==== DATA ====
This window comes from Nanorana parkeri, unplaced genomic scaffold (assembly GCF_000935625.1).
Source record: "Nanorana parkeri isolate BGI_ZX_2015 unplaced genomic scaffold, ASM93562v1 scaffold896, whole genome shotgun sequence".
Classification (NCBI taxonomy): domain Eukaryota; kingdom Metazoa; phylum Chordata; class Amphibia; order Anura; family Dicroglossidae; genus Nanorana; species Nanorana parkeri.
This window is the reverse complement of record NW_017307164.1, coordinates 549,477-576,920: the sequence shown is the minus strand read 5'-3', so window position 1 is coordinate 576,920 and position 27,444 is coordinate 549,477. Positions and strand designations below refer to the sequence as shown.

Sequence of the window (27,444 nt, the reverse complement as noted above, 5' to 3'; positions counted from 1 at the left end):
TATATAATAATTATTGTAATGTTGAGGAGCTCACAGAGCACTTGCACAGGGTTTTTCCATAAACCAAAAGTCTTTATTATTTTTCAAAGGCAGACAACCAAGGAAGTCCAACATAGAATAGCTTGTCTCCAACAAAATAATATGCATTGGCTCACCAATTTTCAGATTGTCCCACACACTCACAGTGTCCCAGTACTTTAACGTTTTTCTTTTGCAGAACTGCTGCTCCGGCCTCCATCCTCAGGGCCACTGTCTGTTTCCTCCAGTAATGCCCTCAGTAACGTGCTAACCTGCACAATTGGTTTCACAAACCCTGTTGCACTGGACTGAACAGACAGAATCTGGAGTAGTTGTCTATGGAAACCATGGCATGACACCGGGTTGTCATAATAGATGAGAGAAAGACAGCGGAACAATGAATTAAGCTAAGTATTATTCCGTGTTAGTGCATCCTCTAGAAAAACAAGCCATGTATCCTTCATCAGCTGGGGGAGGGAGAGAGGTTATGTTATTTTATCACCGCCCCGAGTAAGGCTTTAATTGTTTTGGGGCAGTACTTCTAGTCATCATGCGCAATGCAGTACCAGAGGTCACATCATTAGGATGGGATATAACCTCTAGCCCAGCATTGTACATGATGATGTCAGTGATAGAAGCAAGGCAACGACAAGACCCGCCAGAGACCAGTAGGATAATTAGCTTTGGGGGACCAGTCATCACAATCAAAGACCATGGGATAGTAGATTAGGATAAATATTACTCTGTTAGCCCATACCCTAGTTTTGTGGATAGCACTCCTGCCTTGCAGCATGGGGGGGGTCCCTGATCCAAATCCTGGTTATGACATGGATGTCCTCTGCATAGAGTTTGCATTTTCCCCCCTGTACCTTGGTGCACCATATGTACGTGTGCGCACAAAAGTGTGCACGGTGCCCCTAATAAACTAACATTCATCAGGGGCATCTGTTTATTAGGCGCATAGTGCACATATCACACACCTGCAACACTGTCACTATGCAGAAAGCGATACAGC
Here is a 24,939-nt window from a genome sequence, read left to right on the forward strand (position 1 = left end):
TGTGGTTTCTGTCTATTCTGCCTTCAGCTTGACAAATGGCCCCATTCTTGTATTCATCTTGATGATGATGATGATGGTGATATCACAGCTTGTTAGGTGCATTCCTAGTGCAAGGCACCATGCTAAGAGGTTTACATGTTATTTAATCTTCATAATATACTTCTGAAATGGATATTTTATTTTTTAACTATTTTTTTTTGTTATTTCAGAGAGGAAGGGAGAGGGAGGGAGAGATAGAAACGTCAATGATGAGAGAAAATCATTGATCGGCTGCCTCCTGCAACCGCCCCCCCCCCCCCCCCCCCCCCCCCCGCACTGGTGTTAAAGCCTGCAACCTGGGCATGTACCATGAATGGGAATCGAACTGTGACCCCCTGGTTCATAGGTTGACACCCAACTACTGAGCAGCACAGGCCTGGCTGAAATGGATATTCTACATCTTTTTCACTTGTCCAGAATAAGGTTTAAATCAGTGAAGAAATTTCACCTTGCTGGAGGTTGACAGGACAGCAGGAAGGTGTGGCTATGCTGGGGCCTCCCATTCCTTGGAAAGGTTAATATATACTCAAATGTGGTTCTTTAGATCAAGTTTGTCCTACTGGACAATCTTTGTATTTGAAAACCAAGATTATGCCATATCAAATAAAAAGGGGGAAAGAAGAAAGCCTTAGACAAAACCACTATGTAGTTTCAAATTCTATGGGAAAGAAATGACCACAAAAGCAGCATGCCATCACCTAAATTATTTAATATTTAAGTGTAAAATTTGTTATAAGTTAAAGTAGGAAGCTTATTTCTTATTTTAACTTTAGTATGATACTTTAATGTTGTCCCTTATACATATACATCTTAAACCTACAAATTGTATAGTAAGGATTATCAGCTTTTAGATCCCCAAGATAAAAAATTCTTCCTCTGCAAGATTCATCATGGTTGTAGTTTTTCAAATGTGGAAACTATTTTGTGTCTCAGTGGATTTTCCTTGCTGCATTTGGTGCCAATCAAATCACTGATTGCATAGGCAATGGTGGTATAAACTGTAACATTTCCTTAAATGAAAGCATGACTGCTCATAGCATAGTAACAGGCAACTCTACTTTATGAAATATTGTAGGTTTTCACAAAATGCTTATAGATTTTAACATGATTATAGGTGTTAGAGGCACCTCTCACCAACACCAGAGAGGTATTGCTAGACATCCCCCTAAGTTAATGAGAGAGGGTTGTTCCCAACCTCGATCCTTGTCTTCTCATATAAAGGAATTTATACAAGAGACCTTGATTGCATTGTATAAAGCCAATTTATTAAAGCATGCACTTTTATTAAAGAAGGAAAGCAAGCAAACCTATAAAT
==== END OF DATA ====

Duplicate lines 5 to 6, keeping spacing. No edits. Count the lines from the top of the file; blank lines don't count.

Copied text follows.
Sequence of the window (27,444 nt, the reverse complement as noted above, 5' to 3'; positions counted from 1 at the left end):
TATATAATAATTATTGTAATGTTGAGGAGCTCACAGAGCACTTGCACAGGGTTTTTCCATAAACCAAAAGTCTTTATTATTTTTCAAAGGCAGACAACCAAGGAAGTCCAACATAGAATAGCTTGTCTCCAACAAAATAATATGCATTGGCTCACCAATTTTCAGATTGTCCCACACACTCACAGTGTCCCAGTACTTTAACGTTTTTCTTTTGCAGAACTGCTGCTCCGGCCTCCATCCTCAGGGCCACTGTCTGTTTCCTCCAGTAATGCCCTCAGTAACGTGCTAACCTGCACAATTGGTTTCACAAACCCTGTTGCACTGGACTGAACAGACAGAATCTGGAGTAGTTGTCTATGGAAACCATGGCATGACACCGGGTTGTCATAATAGATGAGAGAAAGACAGCGGAACAATGAATTAAGCTAAGTATTATTCCGTGTTAGTGCATCCTCTAGAAAAACAAGCCATGTATCCTTCATCAGCTGGGGGAGGGAGAGAGGTTATGTTATTTTATCACCGCCCCGAGTAAGGCTTTAATTGTTTTGGGGCAGTACTTCTAGTCATCATGCGCAATGCAGTACCAGAGGTCACATCATTAGGATGGGATATAACCTCTAGCCCAGCATTGTACATGATGATGTCAGTGATAGAAGCAAGGCAACGACAAGACCCGCCAGAGACCAGTAGGATAATTAGCTTTGGGGGACCAGTCATCACAATCAAAGACCATGGGATAGTAGATTAGGATAAATATTACTCTGTTAGCCCATACCCTAGTTTTGTGGATAGCACTCCTGCCTTGCAGCATGGGGGGGGTCCCTGATCCAAATCCTGGTTATGACATGGATGTCCTCTGCATAGAGTTTGCATTTTCCCCCCTGTACCTTGGTGCACCATATGTACGTGTGCGCACAAAAGTGTGCACGGTGCCCCTAATAAACTAACATTCATCAGGGGCATCTGTTTATTAGGCGCATAGTGCACATATCACACACCTGCAACACTGTCACTATGCAGAAAGCGATACAGC